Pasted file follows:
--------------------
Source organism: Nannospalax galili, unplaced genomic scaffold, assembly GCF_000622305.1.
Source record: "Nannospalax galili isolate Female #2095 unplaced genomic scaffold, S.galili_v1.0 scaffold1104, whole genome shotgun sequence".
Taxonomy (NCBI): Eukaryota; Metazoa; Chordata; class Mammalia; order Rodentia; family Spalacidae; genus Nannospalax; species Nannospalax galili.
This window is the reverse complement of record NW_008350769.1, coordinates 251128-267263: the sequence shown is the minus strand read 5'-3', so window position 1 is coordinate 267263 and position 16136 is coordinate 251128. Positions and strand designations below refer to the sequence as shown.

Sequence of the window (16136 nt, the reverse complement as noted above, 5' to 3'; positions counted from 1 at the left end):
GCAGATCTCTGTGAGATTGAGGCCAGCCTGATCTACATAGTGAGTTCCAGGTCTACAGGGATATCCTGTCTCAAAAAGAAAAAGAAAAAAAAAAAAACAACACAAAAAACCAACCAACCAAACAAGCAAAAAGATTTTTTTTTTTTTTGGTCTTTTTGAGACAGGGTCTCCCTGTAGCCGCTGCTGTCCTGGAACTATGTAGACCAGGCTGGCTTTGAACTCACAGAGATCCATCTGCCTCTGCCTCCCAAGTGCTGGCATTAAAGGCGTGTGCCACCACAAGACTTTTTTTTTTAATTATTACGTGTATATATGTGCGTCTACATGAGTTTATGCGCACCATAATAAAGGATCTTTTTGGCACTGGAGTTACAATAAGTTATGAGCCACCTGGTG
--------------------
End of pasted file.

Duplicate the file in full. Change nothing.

Source organism: Nannospalax galili, unplaced genomic scaffold, assembly GCF_000622305.1.
Source record: "Nannospalax galili isolate Female #2095 unplaced genomic scaffold, S.galili_v1.0 scaffold1104, whole genome shotgun sequence".
Taxonomy (NCBI): Eukaryota; Metazoa; Chordata; class Mammalia; order Rodentia; family Spalacidae; genus Nannospalax; species Nannospalax galili.
This window is the reverse complement of record NW_008350769.1, coordinates 251128-267263: the sequence shown is the minus strand read 5'-3', so window position 1 is coordinate 267263 and position 16136 is coordinate 251128. Positions and strand designations below refer to the sequence as shown.

Sequence of the window (16136 nt, the reverse complement as noted above, 5' to 3'; positions counted from 1 at the left end):
GCAGATCTCTGTGAGATTGAGGCCAGCCTGATCTACATAGTGAGTTCCAGGTCTACAGGGATATCCTGTCTCAAAAAGAAAAAGAAAAAAAAAAAAACAACACAAAAAACCAACCAACCAAACAAGCAAAAAGATTTTTTTTTTTTTTGGTCTTTTTGAGACAGGGTCTCCCTGTAGCCGCTGCTGTCCTGGAACTATGTAGACCAGGCTGGCTTTGAACTCACAGAGATCCATCTGCCTCTGCCTCCCAAGTGCTGGCATTAAAGGCGTGTGCCACCACAAGACTTTTTTTTTTAATTATTACGTGTATATATGTGCGTCTACATGAGTTTATGCGCACCATAATAAAGGATCTTTTTGGCACTGGAGTTACAATAAGTTATGAGCCACCTGGTG